• In fact, it's this attitude that Bane counts on: Bruce refuses to get serious help from others to get the Arkham escapees, and is worn down enough for Bane to take him.
  • Insane Troll Logic: In the Novelization, Jean-Paul starts believing that Bruce Wayne was never meant to be Batman, and starts inventing beliefs Wayne Manor was usurped by Bruce somehow, and that the Batman was created Saint Dumas, and Bruce intentionally defied Dumas and defiled the cowl to mock him.
  • Intercontinuity Crossover: The first The Punisher / Batman crossover featured Az-Bats instead of Bruce. The start of KnightsEnd even sees Jean-Paul namedrop Jigsaw as the enemies he's fought during his time as Batman.
  • Journey of Reclamation: KnightsEnd is about Bruce reclaiming the Batman identity. When he gets back to Gotham at the end of Knightquest, he considers giving up being Batman and letting Jean Paul continue full time — then he hears about how Jean Paul acted, he letting Abattior die, and how Abattoir's death led to Graham Etchinson's death. After his confrontation with Jean-Paul failed (the result of being out of shape thanks to being in a wheelchair for months), he decides to go to Lady Shiva to retrain and regain his edge, which the first half of KnightsEnd is about and the second features Bruce in full Batman costume fighting to stop Azrael.
  • Jumping Off the Slippery Slope: This is averted at first. The build-up to Paul's failure to save Abattoir is very gradual... after that he plays this trope straight.
  • Kangaroo Court: A Flash Back that Robin has briefly after Batman has been broken depicts Batman being put on one by Two-Face, providing further explanation as to why he's so tired during the events of this arc.
  • Karmic Death: When Bane was a small boy, the Warden of Pena Dura dumped his mother's corpse into the ocean "to be eaten by sharks". Adult Bane tosses him out of a helicopter "to be eaten by sharks".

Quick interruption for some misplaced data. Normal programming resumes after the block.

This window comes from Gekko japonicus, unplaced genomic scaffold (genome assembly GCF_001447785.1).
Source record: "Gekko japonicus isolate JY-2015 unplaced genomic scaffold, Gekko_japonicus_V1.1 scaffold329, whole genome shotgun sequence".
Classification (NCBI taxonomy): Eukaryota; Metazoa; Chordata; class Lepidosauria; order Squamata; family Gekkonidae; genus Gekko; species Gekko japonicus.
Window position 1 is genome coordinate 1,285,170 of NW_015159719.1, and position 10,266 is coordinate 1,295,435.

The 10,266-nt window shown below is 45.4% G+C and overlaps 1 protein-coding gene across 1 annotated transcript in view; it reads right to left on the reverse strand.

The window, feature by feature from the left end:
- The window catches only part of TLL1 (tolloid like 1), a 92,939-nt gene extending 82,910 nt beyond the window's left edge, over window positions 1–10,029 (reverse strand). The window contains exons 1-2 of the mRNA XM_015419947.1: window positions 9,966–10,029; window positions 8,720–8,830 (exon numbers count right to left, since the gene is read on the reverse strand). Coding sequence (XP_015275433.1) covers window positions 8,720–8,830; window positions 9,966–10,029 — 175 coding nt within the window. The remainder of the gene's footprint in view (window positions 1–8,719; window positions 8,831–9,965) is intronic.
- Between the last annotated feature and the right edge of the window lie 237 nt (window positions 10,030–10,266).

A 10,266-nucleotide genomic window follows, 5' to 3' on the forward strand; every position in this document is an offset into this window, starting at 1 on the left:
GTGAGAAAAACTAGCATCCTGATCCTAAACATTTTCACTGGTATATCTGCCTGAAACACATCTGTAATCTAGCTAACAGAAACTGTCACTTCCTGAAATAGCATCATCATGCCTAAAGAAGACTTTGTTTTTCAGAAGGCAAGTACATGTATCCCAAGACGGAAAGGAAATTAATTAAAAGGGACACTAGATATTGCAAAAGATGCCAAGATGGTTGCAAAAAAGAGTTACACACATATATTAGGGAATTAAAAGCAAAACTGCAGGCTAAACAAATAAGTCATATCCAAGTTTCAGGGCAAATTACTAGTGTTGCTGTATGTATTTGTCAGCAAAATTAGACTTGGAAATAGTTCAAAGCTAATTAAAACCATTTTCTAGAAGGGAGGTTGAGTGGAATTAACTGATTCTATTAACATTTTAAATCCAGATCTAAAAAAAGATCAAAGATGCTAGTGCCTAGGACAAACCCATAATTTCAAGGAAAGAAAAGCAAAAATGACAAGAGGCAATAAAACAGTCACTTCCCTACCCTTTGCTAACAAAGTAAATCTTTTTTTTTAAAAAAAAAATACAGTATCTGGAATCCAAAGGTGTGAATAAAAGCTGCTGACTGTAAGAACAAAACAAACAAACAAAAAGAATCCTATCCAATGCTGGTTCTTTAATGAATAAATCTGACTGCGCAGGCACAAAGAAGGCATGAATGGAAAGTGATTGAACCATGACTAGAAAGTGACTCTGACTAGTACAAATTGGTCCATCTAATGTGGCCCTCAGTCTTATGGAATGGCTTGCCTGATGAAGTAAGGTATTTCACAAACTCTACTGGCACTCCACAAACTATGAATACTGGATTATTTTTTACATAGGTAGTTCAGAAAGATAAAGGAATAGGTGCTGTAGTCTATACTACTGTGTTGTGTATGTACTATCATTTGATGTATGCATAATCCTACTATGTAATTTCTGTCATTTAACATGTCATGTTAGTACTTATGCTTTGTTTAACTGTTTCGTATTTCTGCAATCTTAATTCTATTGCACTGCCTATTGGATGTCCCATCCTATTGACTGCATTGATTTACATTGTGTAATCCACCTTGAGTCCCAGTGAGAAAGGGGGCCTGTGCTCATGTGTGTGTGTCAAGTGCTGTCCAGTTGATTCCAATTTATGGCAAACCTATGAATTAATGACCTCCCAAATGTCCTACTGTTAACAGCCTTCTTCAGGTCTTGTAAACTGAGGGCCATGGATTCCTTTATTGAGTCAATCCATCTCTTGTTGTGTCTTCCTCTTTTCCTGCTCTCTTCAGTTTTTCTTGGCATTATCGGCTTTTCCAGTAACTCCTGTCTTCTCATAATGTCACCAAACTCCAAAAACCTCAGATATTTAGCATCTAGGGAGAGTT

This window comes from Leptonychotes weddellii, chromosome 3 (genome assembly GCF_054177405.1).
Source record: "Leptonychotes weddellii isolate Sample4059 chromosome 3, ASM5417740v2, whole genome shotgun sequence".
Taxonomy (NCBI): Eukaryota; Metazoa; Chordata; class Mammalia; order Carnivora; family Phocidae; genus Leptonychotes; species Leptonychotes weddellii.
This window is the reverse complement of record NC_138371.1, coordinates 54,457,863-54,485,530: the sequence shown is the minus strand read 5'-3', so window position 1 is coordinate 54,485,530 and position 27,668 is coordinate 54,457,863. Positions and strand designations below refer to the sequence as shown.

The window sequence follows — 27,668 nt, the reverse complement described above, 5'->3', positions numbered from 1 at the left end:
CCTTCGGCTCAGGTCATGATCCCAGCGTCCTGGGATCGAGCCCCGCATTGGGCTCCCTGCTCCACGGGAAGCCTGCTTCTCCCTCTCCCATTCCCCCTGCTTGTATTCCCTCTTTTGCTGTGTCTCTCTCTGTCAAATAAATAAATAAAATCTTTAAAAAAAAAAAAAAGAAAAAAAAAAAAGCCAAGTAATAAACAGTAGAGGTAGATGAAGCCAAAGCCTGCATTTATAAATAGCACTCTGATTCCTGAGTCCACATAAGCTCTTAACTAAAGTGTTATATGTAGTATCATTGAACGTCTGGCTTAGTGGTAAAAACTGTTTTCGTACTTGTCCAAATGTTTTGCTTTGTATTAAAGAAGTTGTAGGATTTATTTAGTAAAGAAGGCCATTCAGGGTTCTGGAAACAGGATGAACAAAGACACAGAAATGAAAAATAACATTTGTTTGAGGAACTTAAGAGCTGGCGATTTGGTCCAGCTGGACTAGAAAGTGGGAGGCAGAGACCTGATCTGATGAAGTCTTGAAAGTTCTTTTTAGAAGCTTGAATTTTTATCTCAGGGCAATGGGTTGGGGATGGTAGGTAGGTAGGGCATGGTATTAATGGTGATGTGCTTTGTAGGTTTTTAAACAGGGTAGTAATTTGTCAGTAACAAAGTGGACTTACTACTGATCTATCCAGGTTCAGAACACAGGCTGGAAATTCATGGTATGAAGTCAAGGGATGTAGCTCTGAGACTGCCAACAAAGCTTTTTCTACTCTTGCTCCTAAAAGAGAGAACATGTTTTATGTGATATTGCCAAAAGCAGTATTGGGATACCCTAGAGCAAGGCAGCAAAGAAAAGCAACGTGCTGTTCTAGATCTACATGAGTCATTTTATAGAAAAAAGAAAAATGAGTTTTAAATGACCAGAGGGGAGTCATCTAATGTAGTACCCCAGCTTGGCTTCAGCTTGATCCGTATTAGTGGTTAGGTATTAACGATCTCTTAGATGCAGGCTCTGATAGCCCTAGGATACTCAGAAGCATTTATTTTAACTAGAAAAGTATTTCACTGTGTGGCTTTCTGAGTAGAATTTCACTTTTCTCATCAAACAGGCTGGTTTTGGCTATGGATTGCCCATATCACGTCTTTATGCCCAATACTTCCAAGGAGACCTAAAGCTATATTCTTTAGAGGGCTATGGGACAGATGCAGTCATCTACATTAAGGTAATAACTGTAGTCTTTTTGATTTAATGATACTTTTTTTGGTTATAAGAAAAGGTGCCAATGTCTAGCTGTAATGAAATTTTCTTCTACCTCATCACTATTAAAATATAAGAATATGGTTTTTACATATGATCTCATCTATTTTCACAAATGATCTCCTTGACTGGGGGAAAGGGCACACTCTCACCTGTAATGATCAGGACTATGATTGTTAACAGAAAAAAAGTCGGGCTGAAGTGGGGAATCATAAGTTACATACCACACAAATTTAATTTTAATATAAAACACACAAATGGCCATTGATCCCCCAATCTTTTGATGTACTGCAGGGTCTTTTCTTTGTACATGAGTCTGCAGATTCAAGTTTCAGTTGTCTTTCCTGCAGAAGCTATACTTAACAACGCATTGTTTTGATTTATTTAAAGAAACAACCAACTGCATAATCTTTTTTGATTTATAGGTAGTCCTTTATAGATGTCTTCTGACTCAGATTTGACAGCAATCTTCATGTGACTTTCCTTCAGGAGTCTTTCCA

• Kick The Son Of A Bitch: Once the Joker surrenders to Az-Bats and goes on about "next time", he is interrupted by Az-Bats breaking his arm. Abattoir's death avoids this because his death made it so the police found his last torture victim too late.
  • Laughing Mad: Joker, Joker, Joker.
  • Licking the Blade: Mr. Zsasz in a woman's dorm does this after killing one of his hostages.
  • Lightning Bruiser: Bane
  • The Loins Sleep Tonight: The novelization subtly implies this is one of the side-effects of Venom addiction.
    Bird: I told [the hookers Bane hired] to bring oysters. Lotta oysters.
  • Lost in Character: Bruce only asked Jean-Paul to be Batman while he healed. Too bad no one realized he'd take it way too far.
  • Magical Negro: Shondra Kinsolving has literal magic powers, and mostly exists as an excuse for Bruce to bounce back from his crippling (that said, she doesn't provide a whole lot of spiritual guidance - that part mostly goes to Alfred). While one might think it was why Denny O'Neil did his best to keep the Search part of Knightquest out of print, it remains in the Novelization (which O'Neil himself wrote, so it's probable he felt more comfortable with her in prose.)
  • Master of Disguise: While Az-Bats protects Gotham, Bruce really gets to show off his disguise skills during his globe-hopping trip in search of Shondra Kinsolving and Jack Drake.
  • Missed the Call: Things would have been so much easier if, after his defeat, The Call to be a new Batman was made to Dick Grayson.
  • Monster Clown: The Joker.
  • Moral Event Horizon: In-Universe, Bruce's decision to take be the mantle of Batman back after recovering is motivated by his considering Jean-Paul letting Abattior die, which in turn caused another man to die, to be this.
  • More Dakka:
    • Tally Man fires way more shots than needed to kill his targets.